The gullible workers were coached to lie, saying that children worked in the factory and that they were not paid their overtime correctly.  Five dollar bribes were offered to the workers along with "the temptation of jobs in buying offices in Bangladesh and high paying jobs in U.S.A. and Jordan." —And the only reason that the workers were coming forward now to tell the "truth" was that "none of them have been taken to the U.S.A. as promised and jobs in buying houses, etc [sic]." The workers must have been so very disappointed that in a ten-day period the BCWS and the NLC had not provided them with passports, U.S. work visas and high-paying jobs in the U.S.

Aside from other such nonsense, the only accurate statement in Mr. Jabbar's letter is when he warns Impactt that he has "a feeling that the NLC may try to put issues on the website again as fresh interviews took place between 4th to 7th November when Charles Kernaghan was in Bangladesh."

A Call for an open Dialogue with Impactt

Given the seriousness of the violations at the Harvest Rich factory, combined with the failure of multiple private corporate monitoring schemes, we strongly urge Impactt to commit to transparency in its monitoring efforts.  Impactt's factory auditing reports and updates should be made public after a suitable time period—in perhaps four to six weeks—which would give Tesco, Harvest Rich and the other companies a chance to respond first to correct any ongoing violations.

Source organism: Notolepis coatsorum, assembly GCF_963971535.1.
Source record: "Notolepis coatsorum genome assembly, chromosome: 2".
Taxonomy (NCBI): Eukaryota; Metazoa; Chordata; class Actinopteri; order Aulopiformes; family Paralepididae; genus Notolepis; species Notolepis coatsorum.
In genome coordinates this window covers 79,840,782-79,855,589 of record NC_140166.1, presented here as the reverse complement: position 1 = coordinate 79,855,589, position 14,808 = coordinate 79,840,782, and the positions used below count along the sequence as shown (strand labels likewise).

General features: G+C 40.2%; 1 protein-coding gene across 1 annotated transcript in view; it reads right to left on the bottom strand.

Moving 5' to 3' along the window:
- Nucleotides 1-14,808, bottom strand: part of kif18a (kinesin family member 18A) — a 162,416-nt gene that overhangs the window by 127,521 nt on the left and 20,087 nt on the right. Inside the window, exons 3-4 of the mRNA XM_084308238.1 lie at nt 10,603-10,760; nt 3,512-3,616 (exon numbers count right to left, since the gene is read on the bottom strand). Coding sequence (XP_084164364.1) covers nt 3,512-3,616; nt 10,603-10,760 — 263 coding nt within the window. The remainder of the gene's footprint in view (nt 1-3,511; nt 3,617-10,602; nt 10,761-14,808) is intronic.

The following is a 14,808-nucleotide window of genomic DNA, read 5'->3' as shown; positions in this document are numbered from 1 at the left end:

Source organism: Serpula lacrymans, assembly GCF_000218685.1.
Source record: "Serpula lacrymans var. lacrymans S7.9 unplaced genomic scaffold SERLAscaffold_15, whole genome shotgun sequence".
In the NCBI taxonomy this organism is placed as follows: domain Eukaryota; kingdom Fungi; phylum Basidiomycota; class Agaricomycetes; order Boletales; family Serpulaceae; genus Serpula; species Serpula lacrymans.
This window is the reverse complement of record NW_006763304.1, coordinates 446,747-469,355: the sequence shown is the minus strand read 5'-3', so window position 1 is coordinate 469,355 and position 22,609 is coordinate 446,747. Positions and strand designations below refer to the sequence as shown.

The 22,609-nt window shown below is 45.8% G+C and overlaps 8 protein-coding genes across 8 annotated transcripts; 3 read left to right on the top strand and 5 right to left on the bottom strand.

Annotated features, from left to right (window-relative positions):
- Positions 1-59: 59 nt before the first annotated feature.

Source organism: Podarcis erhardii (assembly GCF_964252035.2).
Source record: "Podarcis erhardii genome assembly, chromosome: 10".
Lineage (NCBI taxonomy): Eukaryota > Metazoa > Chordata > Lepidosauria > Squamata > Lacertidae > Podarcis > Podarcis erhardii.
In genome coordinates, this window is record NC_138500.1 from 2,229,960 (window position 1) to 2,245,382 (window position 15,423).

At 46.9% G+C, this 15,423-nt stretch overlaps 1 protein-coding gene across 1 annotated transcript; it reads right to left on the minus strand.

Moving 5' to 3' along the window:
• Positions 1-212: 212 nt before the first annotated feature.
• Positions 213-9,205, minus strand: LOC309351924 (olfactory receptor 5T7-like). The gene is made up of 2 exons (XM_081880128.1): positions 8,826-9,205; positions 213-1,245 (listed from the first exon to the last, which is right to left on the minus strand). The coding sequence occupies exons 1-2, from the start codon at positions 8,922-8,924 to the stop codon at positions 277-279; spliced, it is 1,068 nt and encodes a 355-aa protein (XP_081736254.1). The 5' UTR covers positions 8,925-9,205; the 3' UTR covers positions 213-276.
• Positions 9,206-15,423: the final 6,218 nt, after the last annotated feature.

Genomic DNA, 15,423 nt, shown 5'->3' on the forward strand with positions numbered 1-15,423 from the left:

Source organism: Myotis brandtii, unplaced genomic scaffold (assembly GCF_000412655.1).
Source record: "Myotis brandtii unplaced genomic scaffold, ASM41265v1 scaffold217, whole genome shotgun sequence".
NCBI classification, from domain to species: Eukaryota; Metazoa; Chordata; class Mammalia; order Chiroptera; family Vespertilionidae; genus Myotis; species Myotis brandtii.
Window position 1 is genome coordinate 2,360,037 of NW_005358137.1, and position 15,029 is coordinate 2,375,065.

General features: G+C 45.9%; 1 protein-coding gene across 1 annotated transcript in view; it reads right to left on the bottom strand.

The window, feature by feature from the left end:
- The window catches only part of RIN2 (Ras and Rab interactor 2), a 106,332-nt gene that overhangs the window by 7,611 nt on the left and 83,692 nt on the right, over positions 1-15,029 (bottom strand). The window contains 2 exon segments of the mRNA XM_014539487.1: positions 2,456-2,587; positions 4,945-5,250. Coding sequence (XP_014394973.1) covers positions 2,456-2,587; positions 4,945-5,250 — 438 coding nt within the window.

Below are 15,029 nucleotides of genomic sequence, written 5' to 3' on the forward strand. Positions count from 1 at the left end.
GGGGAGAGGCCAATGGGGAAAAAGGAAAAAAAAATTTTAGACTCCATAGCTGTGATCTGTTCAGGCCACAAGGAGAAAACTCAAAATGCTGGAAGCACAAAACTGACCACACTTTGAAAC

Secondly, many stakeholders involved—foremost among them the Harvest Rich workers themselves—would be intensely interested in knowing what procedures and protections will be put in place to guarantee that workers daring to speak truthfully regarding factory conditions will not be attacked, beaten, threatened and fired, which has been the norm up to this point.